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accessing $_GET implicitly

OK, here's the start of the index file I'm working on and its used for every page like so
index.php?action=register
index.php?action=logout
etc.
<?php

define ('IN_SITE', 1 );
define ('LOGGED_IN', FALSE );
$userinfo = '';

include('config.php');

$link = @mysql_connect ($DB_HOST, $DB_USER, $DB_PASS) or die ('SQL Connection troubles');
mysql_select_db ($DB_DB);

include($_SERVER['DOCUMENT_ROOT'] . "/functions.php");
if ($action != "do_login")
{
$user = $_COOKIE['user'];
$pass = $_COOKIE['pass'];
if (verifyuser('', $pass,$user) == TRUE)
Nowhere in config or functions is $action defined, so how can this work?
It works on CPanel but not in PLESK. In PLESK I added the line $action = $_GET['action'];
I thought it already had it, that got it working in PLESK aswell but some screens still don't show
so I took it out again.

Herc

Oct 19 '05 #1
2 2810
"|-|erc" <h@r.c> wrote in message
news:43***********************@authen.white.readfr eenews.net...
OK, here's the start of the index file I'm working on and its used for
every page like so
index.php?action=register
index.php?action=logout
etc.
if ($action != "do_login")
{
$user = $_COOKIE['user'];
$pass = $_COOKIE['pass'];
if (verifyuser('', $pass,$user) == TRUE)
Nowhere in config or functions is $action defined, so how can this work?


There is a PHP configuration directive (i.e. something you put in the config
file) "register_globals" which allows any or all entities from forms (GET
and POST), cookies, server internals and the local environment to appear to
scripts just as if they're day-to-day script variables. As of PHP 4.2.0 this
defaults to "off", though clearly you can turn it on if you so desire.

I don't personally like implicit variable definitions like this, because
variables can trample over one another and cause confusion (or even security
problems) when what you thought was a local variable turns out to be a field
from a form, or vice versa. The developers of PHP clearly don't like it
either, as they've taken the conscious decision to turn it off.

For a developer, a nicer way to go is the import_request_variables()
function, which you can drop into your scripts to register form variables
yourself. import_request_variables() allows you to prefix the variable names
with a text string to allow you to distinguish them from other variables -
so, for instance, everything I write has a import_request_variables() call
that makes all my form variables appear as $form_blah, thus guaranteeing I'm
not going to trample over local stuff by mistake.

HTH,

David C
Oct 19 '05 #2
"David Cartwright" <ds**********@hotmail.com> wrote in ...
: "|-|erc" <h@r.c> wrote in message
: > OK, here's the start of the index file I'm working on and its used for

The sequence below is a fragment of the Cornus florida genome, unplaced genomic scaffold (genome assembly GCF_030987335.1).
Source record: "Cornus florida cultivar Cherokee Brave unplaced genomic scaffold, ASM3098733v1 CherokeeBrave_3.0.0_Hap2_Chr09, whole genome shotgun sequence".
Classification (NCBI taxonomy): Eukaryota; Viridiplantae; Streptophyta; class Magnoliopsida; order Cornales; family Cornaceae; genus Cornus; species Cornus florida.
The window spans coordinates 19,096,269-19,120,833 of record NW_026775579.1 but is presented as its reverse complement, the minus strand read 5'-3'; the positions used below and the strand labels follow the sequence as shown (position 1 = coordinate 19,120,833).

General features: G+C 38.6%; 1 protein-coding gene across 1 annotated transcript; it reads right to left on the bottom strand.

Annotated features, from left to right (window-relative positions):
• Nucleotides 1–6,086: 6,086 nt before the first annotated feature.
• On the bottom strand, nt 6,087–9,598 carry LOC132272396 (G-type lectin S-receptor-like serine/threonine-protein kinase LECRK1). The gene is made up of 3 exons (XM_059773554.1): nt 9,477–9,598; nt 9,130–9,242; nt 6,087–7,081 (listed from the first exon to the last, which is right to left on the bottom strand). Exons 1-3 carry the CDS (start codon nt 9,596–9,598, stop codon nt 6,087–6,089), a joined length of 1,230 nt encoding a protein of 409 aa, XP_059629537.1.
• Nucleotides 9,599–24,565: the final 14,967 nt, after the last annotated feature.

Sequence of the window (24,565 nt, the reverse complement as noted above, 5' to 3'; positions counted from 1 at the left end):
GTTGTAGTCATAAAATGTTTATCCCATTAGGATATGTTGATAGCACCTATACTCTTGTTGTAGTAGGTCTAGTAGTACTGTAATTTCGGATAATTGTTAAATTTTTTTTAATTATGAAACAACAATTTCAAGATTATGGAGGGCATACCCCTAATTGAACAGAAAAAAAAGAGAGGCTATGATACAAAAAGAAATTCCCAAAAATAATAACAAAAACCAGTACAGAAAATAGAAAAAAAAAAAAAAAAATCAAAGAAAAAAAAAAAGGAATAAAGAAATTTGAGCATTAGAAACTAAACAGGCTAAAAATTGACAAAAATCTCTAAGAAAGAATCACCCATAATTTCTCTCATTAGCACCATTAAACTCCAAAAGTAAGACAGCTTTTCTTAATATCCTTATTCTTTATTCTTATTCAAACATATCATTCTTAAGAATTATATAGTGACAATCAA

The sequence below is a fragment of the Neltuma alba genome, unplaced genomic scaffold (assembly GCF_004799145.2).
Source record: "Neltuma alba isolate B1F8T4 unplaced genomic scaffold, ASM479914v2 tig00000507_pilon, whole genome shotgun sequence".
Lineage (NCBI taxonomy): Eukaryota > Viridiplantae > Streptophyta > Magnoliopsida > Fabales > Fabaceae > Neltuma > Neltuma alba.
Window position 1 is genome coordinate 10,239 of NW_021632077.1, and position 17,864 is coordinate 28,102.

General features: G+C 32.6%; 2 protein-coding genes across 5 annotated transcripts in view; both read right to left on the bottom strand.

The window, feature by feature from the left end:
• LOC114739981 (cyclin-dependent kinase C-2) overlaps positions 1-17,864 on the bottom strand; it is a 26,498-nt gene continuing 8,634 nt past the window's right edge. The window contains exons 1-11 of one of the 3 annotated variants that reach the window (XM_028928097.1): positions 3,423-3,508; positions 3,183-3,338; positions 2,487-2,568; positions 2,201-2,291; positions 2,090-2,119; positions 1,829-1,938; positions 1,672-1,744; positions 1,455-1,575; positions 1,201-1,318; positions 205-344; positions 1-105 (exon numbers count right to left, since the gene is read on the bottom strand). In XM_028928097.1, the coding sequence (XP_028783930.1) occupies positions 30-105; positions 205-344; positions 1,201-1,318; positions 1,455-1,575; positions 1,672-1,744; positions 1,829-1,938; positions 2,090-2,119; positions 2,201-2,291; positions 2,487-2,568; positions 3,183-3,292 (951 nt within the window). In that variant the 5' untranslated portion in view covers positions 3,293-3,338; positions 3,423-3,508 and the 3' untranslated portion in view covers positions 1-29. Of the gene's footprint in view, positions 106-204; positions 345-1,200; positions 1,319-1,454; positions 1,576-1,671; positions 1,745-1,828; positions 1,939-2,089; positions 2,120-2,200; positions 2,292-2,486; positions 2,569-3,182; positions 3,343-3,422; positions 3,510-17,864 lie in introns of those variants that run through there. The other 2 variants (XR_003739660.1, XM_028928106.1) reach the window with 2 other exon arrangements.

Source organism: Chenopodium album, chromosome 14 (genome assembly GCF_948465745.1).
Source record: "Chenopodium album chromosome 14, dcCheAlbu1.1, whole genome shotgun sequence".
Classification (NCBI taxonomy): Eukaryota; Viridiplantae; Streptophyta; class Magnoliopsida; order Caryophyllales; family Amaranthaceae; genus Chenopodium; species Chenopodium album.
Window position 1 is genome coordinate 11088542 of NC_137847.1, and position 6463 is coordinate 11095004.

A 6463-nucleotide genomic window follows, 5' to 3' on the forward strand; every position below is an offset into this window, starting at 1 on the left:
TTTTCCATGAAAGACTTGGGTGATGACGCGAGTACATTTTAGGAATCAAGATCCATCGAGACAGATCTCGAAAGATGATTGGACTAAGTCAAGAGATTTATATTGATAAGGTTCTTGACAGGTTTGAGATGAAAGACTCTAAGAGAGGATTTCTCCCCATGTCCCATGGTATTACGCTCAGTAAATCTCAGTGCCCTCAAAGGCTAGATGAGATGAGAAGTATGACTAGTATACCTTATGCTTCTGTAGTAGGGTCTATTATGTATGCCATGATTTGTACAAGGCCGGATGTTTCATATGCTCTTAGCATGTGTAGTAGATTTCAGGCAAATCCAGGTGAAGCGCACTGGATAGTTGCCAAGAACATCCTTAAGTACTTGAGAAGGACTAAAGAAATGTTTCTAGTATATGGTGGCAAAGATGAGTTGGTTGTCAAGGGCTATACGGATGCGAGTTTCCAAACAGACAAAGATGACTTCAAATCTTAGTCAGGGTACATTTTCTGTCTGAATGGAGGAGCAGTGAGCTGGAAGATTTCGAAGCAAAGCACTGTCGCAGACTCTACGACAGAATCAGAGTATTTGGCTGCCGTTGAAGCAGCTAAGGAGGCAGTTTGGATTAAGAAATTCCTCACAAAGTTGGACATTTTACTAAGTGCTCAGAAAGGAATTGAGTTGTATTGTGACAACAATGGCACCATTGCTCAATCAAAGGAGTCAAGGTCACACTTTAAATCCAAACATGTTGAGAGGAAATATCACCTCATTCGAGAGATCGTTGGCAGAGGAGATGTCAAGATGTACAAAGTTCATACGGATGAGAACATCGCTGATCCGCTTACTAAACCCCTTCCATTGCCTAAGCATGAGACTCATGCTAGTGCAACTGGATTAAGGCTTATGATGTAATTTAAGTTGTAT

: > every page like so
: > index.php?action=register
: > index.php?action=logout
: > etc.
: > if ($action != "do_login")
: > {
: > $user = $_COOKIE['user'];
: > $pass = $_COOKIE['pass'];
: > if (verifyuser('', $pass,$user) == TRUE)
: > Nowhere in config or functions is $action defined, so how can this work?
:
: There is a PHP configuration directive (i.e. something you put in the config
: file) "register_globals" which allows any or all entities from forms (GET
: and POST), cookies, server internals and the local environment to appear to
: scripts just as if they're day-to-day script variables. As of PHP 4.2.0 this
: defaults to "off", though clearly you can turn it on if you so desire.
:
: I don't personally like implicit variable definitions like this, because
: variables can trample over one another and cause confusion (or even security
: problems) when what you thought was a local variable turns out to be a field
: from a form, or vice versa. The developers of PHP clearly don't like it
: either, as they've taken the conscious decision to turn it off.
:
: For a developer, a nicer way to go is the import_request_variables()
: function, which you can drop into your scripts to register form variables
: yourself. import_request_variables() allows you to prefix the variable names
: with a text string to allow you to distinguish them from other variables -
: so, for instance, everything I write has a import_request_variables() call
: that makes all my form variables appear as $form_blah, thus guaranteeing I'm
: not going to trample over local stuff by mistake.
:

great thanks, I just used import_request_variables("gpc"); and all the pages work now.
GET and POST are so simple to use anyway so I'll stick with them atleast for my own code.

Herc

Oct 19 '05 #3

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